|Número de publicación||US4343680 A|
|Tipo de publicación||Concesión|
|Número de solicitud||US 06/241,337|
|Fecha de publicación||10 Ago 1982|
|Fecha de presentación||6 Mar 1981|
|Fecha de prioridad||6 Mar 1981|
|Número de publicación||06241337, 241337, US 4343680 A, US 4343680A, US-A-4343680, US4343680 A, US4343680A|
|Inventores||Jasper H. Field, Robert W. Hicks|
|Cesionario original||International Paper Company|
|Exportar cita||BiBTeX, EndNote, RefMan|
|Citas de patentes (6), Citada por (38), Clasificaciones (15), Eventos legales (5)|
|Enlaces externos: USPTO, Cesión de USPTO, Espacenet|
Inexpensive absorbents for spills of crude and other oils from which the oil may easily be separated and recovered, or in the alternative which may be burned together with the oil as a fuel, which are readily dispersible and which float when saturated have been sought for some time.
Cellulosic pulps derived from many sources treated in various ways to enhance their oil absorbancy and reduce their tendency to absorb water and ultimately sink have been examined.
Canadian Pat. No. 982,951 describes chemically pulped, conventionally fluffed wood pulp treated with hydrophobic sizing. This patent also discusses other prior art relevant to it in this area.
The treatment of wood pulp and other cellulose pulps with various materials even such relatively inexpensive hydrophobizing material as rosin size adds extra process step costs and extra material costs to the expense of the prior art suggested absorbents.
Without these treatments it has always been considered that fluff pulp derived from wood pulp either chemically or mechanically would have too little oil absorption capacity and would absorb water too rapidly, thereby sinking, to be useful in oil spill control functions.
Methods for drying pulp by heat and producing fluffed pulp are known.
U.S. Pat. Nos. 3,497,418; 3,627,630; and 4,065,347 are illustrative thereof.
Copies of the cited United States patents and the cited Canadian patent accompany this application for the Examiner's convenience.
The invention provides in a composition aspect a fluff pulp derived from high yield wood pulp having enhanced hydrophopic and oleophilic properties by a process comprising:
(a) treating high yield wood pulp having at least 3.0% ether extractive content at temperatures greater than 100° C. for at least a sufficient time until said pulp exhibits 30% or less water absorption when tested by Tappi test T491-Su 63; and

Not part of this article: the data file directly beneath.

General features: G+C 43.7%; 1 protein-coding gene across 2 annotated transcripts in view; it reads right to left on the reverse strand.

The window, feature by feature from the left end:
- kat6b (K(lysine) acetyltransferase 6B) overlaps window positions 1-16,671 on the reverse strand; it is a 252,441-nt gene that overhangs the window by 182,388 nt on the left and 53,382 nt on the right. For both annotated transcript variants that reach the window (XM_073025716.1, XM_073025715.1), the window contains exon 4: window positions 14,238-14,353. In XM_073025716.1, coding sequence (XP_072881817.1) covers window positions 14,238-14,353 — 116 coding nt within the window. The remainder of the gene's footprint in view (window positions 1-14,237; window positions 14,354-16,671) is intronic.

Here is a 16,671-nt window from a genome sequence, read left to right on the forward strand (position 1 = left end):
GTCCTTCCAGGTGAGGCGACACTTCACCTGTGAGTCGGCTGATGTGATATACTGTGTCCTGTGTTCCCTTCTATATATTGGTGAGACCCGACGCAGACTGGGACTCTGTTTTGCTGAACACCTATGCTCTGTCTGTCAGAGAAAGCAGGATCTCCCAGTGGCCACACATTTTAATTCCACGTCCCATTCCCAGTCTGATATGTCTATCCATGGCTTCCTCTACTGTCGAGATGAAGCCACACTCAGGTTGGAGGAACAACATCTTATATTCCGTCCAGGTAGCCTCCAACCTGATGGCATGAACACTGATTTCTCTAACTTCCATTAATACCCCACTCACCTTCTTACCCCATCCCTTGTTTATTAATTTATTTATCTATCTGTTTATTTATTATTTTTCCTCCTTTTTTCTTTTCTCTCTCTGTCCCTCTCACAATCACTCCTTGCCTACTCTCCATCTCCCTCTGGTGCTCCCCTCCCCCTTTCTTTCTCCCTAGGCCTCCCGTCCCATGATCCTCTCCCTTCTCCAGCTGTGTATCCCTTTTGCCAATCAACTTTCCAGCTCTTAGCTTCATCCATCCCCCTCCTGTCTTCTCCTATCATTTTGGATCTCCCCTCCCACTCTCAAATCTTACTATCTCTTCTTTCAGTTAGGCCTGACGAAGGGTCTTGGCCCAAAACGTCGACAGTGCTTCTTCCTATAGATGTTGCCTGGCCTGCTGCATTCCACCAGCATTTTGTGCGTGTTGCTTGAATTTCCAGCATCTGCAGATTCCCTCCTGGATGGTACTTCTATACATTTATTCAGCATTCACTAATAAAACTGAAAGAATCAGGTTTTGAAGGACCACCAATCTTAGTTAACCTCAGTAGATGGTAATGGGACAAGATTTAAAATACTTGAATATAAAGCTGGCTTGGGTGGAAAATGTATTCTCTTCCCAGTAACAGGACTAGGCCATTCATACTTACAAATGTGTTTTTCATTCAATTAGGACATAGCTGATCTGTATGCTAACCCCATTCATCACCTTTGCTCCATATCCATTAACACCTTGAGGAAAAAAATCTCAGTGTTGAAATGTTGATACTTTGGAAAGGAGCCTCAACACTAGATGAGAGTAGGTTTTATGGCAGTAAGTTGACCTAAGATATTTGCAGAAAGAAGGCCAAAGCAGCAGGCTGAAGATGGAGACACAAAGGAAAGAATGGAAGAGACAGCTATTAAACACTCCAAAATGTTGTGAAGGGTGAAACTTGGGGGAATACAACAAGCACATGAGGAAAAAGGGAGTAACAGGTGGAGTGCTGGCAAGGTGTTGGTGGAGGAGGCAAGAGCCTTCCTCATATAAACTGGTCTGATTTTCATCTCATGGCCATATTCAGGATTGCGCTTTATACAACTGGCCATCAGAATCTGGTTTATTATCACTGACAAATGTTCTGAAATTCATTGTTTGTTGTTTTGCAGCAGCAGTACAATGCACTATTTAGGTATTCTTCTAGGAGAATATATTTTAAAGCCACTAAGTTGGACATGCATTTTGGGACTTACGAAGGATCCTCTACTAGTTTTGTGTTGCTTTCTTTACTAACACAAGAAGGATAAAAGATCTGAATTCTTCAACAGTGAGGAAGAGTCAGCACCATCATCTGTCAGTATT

(b) fluffing the pulp produced in step a above.
The tangible embodiments of this composition aspect of the invention possess substantially enhanced hydrophobicity and oleophilicity over comparable untreated fluffed wood pulps. The levels of hydrophobicity and oleophilicity are comparable to fluffed wood pulps in the prior art which have been chemically treated to enhance these properties. The tangible embodiments, thus, exhibit the inherent applied use characteristics of being suitable solid absorbents for spills of crude and other oils on lakes, oceans, rivers and like bodies of water permitting ready removal of the spill from the water and either simple recovery of a substantial amount of said oil by conventional techniques, such as, pressing, or burning of the pulp and absorbed oil directly as fuel. Very little ash will be added by the presence of the pulp.
The invention also provides a process for the removal of oil pollutants from at least a portion of the surface of a body of water which comprises dispersing a fluff pulp as defined in the composition aspect of the invention over at least a portion of the surface of a body of water, said portion of said surface being at least partly covered by oil pollutants, and thereafter removing the pulp with absorbed oil pollutants from the surface of the body of water.
The invention also provides a process for the preparation of fluffed lignocellulosic pulp having enhanced hydrophobicity and oleophilicity which comprises:
(a) treating mechanical lignocellulosic pulp at temperatures of greater than 100° C. for at least sufficient time until said pulp exhibits 30% or less water absorption when tested by Tappi test T491-Su 63; and
(b) mechanically fluffing the pulp of step a above.
The manner of making and using the composition aspect and of practicing the processes of the invention will now be specifically illustrated with reference to a specific embodiment thereof, namely oleophilic, hydrophobic fluff pulp derived from unbleached thermomechanical southern pine pulp (I).